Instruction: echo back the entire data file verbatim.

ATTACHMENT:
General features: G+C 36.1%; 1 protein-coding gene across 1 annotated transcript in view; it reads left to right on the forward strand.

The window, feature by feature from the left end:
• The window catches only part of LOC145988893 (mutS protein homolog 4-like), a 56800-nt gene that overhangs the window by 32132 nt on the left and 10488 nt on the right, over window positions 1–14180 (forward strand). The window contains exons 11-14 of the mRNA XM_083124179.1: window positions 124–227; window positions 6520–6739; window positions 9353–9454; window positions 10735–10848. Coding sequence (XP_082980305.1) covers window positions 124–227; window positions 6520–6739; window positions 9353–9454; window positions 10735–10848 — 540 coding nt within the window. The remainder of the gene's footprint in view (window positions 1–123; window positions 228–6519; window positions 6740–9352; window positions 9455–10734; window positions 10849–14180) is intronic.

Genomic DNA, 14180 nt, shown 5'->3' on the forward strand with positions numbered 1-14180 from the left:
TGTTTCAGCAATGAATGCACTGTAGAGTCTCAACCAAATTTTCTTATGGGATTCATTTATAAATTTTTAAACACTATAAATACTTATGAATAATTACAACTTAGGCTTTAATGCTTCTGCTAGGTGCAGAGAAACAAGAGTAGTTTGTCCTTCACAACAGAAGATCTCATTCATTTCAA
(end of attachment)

General features: G+C 36.1%; 1 protein-coding gene across 1 annotated transcript in view; it reads left to right on the forward strand.

The window, feature by feature from the left end:
• The window catches only part of LOC145988893 (mutS protein homolog 4-like), a 56800-nt gene that overhangs the window by 32132 nt on the left and 10488 nt on the right, over window positions 1–14180 (forward strand). The window contains exons 11-14 of the mRNA XM_083124179.1: window positions 124–227; window positions 6520–6739; window positions 9353–9454; window positions 10735–10848. Coding sequence (XP_082980305.1) covers window positions 124–227; window positions 6520–6739; window positions 9353–9454; window positions 10735–10848 — 540 coding nt within the window. The remainder of the gene's footprint in view (window positions 1–123; window positions 228–6519; window positions 6740–9352; window positions 9455–10734; window positions 10849–14180) is intronic.

Genomic DNA, 14180 nt, shown 5'->3' on the forward strand with positions numbered 1-14180 from the left:
TGTTTCAGCAATGAATGCACTGTAGAGTCTCAACCAAATTTTCTTATGGGATTCATTTATAAATTTTTAAACACTATAAATACTTATGAATAATTACAACTTAGGCTTTAATGCTTCTGCTAGGTGCAGAGAAACAAGAGTAGTTTGTCCTTCACAACAGAAGATCTCATTCATTTCAA